Exoplanet hunting brought down to Earth
Feb 5, 2010 1 comment
Researchers in the US, UK and Germany have used a ground-based telescope to detect organic compounds in the atmosphere of an exoplanet – that is, a planet orbiting a star other than our Sun. The result, the researchers claim, will open up the hunt for Earth-like planets to anyone with access to a decent telescope. "We expect a massive explosion of exoplanet research because it is not limited anymore to the lucky few who have access to space telescopes," says Pieter Deroo at the California Institute of Technology.
Since astronomers made the first discovery of a planet orbiting another star in 1992 they have gone on to catalogue more than 400 of these exoplanets. The favoured hunting technique is known as the transit method whereby astronomers monitor the light from a star and look for dips in its intensity caused by a planet sweeping in front of its parent star cutting across the line of vision from Earth.
Honing in on exoplanets
The next stage in exoplanet research is to start looking a bit more closely at the nature of these planets with the ultimate goal of discovering a planet with habitable conditions like Earth's. The first step is to decipher the chemical composition of exoplanetary atmospheres as this could provide information about a planet's formation and evolution; it might also reveal the signatures of life.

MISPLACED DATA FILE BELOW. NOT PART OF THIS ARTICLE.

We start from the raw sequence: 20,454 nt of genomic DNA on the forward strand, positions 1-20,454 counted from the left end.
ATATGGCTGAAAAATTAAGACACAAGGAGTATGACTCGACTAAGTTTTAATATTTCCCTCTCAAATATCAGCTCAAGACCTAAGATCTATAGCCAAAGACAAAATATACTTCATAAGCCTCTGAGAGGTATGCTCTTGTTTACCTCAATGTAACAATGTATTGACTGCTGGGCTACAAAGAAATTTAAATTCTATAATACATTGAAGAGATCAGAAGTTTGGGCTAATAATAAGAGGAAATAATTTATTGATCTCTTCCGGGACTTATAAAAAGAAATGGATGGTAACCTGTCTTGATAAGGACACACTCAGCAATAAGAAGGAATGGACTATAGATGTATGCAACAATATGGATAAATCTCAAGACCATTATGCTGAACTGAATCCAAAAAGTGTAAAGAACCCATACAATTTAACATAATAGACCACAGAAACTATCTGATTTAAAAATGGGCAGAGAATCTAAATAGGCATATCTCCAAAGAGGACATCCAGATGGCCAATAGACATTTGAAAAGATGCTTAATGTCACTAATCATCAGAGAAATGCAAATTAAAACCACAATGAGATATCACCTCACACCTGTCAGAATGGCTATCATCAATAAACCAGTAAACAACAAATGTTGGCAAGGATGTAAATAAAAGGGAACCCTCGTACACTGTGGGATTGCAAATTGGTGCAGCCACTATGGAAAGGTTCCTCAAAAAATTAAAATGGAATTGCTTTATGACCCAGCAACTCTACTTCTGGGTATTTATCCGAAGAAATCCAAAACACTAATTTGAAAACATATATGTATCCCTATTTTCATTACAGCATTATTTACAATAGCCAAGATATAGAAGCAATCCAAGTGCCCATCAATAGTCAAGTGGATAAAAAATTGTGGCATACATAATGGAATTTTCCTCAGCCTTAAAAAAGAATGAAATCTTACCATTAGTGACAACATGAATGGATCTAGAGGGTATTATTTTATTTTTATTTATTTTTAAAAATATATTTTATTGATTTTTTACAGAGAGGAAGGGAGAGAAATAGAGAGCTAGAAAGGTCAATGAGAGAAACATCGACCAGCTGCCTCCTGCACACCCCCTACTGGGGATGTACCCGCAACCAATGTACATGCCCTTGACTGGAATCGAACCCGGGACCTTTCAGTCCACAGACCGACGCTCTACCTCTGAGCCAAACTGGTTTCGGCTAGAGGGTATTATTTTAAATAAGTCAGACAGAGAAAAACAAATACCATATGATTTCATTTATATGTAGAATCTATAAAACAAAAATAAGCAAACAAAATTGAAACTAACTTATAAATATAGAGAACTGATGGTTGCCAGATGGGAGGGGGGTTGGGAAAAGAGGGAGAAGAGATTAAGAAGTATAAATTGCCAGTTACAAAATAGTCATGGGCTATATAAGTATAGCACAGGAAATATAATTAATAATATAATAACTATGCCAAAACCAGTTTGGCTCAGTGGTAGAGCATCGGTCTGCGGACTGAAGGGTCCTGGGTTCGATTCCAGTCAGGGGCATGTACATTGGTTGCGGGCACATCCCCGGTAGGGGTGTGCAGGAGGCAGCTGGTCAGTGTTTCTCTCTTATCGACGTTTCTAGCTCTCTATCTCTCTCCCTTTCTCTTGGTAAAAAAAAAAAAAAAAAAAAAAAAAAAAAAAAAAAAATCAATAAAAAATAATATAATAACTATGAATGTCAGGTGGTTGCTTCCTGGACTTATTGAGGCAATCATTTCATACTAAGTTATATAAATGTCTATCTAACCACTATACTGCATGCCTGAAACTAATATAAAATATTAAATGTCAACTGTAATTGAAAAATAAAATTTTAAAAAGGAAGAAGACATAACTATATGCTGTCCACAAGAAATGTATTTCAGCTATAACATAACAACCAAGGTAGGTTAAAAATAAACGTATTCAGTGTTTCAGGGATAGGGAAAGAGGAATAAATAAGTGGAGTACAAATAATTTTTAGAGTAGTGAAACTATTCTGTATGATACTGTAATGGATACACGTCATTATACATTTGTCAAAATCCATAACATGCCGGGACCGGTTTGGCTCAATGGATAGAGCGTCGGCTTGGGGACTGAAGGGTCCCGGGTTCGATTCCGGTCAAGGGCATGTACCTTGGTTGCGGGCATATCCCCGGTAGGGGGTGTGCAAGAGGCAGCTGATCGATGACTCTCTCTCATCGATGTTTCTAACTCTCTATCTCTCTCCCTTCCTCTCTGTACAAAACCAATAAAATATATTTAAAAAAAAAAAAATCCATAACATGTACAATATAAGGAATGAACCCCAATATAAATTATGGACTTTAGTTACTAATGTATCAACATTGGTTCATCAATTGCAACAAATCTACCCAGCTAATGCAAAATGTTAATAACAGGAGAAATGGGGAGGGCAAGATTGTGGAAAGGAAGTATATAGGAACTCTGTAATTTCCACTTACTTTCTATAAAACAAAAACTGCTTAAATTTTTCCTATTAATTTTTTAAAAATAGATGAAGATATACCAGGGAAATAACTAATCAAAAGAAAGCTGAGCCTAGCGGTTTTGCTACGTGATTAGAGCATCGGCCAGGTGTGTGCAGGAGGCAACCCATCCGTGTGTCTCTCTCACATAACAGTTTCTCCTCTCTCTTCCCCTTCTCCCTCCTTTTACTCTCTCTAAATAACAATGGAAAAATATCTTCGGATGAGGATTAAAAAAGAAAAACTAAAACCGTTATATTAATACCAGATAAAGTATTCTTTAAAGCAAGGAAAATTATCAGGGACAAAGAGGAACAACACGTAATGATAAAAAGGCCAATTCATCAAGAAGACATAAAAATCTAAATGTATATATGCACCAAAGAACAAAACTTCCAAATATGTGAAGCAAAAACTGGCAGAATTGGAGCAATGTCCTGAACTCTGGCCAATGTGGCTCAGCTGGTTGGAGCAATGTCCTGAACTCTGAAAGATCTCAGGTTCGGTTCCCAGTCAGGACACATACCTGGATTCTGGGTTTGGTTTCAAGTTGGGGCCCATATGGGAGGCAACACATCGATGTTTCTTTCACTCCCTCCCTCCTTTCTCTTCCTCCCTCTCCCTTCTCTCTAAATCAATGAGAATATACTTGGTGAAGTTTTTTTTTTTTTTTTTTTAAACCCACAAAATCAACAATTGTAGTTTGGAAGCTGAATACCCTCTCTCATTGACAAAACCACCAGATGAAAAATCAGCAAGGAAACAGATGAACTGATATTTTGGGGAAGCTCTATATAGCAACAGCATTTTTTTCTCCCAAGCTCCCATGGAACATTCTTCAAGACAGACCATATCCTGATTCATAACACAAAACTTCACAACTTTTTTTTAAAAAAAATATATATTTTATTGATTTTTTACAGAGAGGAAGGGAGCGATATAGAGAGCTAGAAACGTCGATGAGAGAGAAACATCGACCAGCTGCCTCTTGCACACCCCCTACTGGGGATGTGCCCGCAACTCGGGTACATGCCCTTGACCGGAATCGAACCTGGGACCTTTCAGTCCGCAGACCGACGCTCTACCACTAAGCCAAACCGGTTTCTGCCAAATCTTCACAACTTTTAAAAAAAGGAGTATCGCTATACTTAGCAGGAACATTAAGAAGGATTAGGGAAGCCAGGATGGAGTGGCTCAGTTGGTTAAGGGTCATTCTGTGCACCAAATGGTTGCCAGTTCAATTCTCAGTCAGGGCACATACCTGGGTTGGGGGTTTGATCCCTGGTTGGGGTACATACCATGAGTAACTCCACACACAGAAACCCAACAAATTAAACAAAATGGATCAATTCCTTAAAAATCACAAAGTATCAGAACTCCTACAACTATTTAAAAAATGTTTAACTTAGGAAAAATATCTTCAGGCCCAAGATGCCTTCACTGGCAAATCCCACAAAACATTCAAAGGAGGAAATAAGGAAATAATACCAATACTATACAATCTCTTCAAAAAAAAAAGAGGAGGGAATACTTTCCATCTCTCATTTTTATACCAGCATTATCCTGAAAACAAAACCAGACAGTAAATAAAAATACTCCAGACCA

To date, the most popular approach has been to adapt the transit detection method to study how starlight, observed from Earth, is affected during eclipses. The idea is a relatively simple one: compare the spectrographic data of a star's light when an exoplanet is first in front then behind its parent star in relation to our line of vision.
This exoplanetary eclipse technique is proving successful with the detection of water vapour, carbon dioxide and carbon monoxide in the atmospheres of the hot-Jupiter type exoplanets HD 189733b and HD 209458b. So far, however, these discoveries have only been possible using data from telescopes located beyond the Earth's swirling atmosphere, which tends to distort our view.
View from Hawaii
Now Deroo and his colleagues have brought the eclipse technique down to Earth. They used NASA's 3 m Infrared Telescope Facility (IRTF), located atop Mauna Kea in Hawaii, to study the light emitted by the well observed star system HD 189733. By looking for infrared light – the part of the spectrum not currently monitored by space-based planet hunters – the researchers used a new iterative technique for removing atmospheric distortions.
The resulting spectrum is in strong agreement with those acquired using space-based telescopes confirming the presence of water vapour, carbon dioxide and carbon monoxide. What is more, the researchers detect the presence of methane by observing a fluorescent emission, they suggest, by the planet's close proximity to its parent star – one-tenth of the distance between Mercury and the Sun.
Deroo says that the real beauty of his technique is that it is not limited to detecting large Jupiter-like planets such as this one. "The NASA space mission Kepler will find true Earth-analogues – the new technique will give us a great tool to characterize these planets."
This research is published in Nature.
About the author
James Dacey is a reporter for physicsworld.com